I was very small when the camera developed some light problem and even the films became unavailable.  When mom used to open the black trunk in which she kept her valuables I as a little girl would sit with her exploring the treasures, the heirlooms, the albums surrounded by the scent of old cotton sarees of my grandmother mixed with a mild fragrance of cloves tied in small bundles to keep the bugs away. Those times were full of stories and myths that each photograph told. For hours we would sit with old yellowing pictures and this box camera in my lap remembering days from a distant time, distant era. Events that could not be reproduced but for those B&W images. The process sometimes became self revelatory.  one begins to find a part of oneself in each person who is photographed. A bit  like alchemy. As a little girl I would click imaginary photographs with it, people, places, and spin stories around them. Most of the pictures were hand drawn sketches but were appreciated as perfect photographs. Such are the joys of childhood when you aren’t judged for anything.

The camera still has its original brown leather with a metal clasp though it is opening up from the seams now.

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Some days back I found a large bundle of old letters and photographs and along with them this camera which lay forgotten among the past relics. I did  some research on the Brownie cameras by Kodak and came up with this interesting article The history of the twentieth century cameras   . It is amazing how the technology has advanced. The model -E is rare and not many sites feature it.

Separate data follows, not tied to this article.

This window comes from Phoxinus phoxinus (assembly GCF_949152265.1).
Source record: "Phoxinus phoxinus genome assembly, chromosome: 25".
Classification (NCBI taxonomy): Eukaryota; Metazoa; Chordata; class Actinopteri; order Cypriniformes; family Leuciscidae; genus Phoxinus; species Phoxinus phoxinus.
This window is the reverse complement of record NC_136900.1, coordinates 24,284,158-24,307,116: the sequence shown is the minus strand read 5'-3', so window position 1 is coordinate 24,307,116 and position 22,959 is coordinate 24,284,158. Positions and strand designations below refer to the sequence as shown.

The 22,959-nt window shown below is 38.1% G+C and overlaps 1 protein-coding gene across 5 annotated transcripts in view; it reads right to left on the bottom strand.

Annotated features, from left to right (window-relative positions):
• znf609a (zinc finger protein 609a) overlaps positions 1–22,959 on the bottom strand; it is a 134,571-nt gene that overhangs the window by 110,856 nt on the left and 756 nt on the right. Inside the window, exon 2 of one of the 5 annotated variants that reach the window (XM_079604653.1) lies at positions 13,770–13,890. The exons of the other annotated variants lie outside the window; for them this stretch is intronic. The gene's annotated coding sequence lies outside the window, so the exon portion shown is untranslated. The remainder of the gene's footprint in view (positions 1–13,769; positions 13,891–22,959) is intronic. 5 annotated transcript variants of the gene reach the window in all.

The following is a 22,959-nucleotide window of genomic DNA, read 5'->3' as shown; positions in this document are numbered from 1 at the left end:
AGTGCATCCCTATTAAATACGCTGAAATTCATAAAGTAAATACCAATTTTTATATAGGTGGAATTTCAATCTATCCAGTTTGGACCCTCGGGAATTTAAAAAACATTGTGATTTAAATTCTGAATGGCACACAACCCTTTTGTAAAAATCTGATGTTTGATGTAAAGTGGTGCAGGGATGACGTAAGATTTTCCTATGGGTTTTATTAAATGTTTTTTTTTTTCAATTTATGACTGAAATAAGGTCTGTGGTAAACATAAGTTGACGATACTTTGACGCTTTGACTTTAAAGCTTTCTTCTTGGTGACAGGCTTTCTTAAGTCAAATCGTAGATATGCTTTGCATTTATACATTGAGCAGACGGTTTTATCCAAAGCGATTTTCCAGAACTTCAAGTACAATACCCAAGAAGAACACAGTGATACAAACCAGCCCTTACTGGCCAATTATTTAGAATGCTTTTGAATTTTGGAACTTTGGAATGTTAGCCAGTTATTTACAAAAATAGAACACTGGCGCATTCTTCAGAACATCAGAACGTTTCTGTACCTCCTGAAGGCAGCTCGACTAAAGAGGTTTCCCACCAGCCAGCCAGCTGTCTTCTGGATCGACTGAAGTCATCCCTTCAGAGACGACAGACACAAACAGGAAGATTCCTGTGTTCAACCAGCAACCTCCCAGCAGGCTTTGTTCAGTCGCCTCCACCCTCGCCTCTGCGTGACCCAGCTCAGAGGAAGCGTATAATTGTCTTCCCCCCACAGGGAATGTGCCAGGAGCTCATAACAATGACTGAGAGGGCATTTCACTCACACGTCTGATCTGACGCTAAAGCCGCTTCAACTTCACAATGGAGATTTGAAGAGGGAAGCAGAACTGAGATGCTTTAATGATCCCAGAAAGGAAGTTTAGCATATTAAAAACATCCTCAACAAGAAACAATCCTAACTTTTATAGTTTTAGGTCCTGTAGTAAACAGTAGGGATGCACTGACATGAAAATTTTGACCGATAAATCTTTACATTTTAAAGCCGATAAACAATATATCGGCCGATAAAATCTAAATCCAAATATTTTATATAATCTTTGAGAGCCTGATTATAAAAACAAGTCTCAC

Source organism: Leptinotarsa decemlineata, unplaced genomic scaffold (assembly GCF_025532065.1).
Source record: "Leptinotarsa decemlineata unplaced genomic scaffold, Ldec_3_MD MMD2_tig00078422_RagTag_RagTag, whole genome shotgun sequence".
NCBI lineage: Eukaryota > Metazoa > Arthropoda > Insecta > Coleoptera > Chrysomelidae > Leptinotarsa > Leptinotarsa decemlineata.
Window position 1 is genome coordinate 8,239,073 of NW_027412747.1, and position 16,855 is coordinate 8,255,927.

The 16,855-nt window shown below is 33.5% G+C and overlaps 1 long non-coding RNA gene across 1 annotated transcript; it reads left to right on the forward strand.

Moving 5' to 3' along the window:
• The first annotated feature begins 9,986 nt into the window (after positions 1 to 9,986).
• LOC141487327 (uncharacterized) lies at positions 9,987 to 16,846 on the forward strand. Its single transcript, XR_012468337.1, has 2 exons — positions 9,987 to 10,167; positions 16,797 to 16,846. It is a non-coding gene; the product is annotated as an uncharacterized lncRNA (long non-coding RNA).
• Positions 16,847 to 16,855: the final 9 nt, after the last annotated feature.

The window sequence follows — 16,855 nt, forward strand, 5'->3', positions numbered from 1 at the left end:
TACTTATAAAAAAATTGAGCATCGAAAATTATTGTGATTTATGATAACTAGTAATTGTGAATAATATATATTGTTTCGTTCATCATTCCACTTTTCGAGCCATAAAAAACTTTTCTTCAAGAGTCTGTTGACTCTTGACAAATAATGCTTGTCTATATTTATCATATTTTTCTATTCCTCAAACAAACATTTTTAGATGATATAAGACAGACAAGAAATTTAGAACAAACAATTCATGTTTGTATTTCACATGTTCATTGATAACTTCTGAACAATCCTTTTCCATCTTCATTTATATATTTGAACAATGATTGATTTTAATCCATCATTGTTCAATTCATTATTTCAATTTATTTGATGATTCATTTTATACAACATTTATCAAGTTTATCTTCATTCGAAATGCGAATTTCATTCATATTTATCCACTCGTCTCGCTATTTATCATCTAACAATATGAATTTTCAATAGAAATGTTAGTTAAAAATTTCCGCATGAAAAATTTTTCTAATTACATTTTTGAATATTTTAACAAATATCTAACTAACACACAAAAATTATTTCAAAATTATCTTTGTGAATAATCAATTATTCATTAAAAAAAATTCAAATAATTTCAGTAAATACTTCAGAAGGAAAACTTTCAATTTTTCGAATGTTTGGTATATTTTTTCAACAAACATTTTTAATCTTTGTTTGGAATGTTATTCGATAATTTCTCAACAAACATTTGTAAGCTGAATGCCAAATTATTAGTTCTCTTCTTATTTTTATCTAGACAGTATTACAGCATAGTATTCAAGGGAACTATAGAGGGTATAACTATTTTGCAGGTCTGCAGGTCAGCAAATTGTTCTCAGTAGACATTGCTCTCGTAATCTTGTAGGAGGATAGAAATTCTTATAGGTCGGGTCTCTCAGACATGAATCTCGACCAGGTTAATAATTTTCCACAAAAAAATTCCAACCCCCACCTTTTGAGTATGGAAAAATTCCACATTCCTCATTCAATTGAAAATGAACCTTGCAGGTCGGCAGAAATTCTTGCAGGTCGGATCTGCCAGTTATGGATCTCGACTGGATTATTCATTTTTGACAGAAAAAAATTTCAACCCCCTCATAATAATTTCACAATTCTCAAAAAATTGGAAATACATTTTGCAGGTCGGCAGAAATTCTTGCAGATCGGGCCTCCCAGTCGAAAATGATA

Today as mom and I sat looking through the pictures again I wondered how this little device gave us memories some unforgettable events in our lives.  Nostalgia gripped her as we talked about the advancement in photography.  Not many young women had the luxury of owning a camera of their own when mom got it. The printing and film cost were not very high but pursuing a hobby still added to the expense.

Its been a long journey full of kodak moments. The camera is not in use now and has become part of the memories it created.  A collectible that is part of  history as well as our personal lives.

Here are some photographs taken from the camera. Most of the photos are of mom’s family and many of them are tucked away in cartons.

These were with me so uploading. One picture is taken in 1953 at Kanyakumari in which mom and her two sisters are at the sea-shore.

The first close up with a baby is mom and my brother, the second is me and mom . The lake scene she can’t remember but it could be Nainital.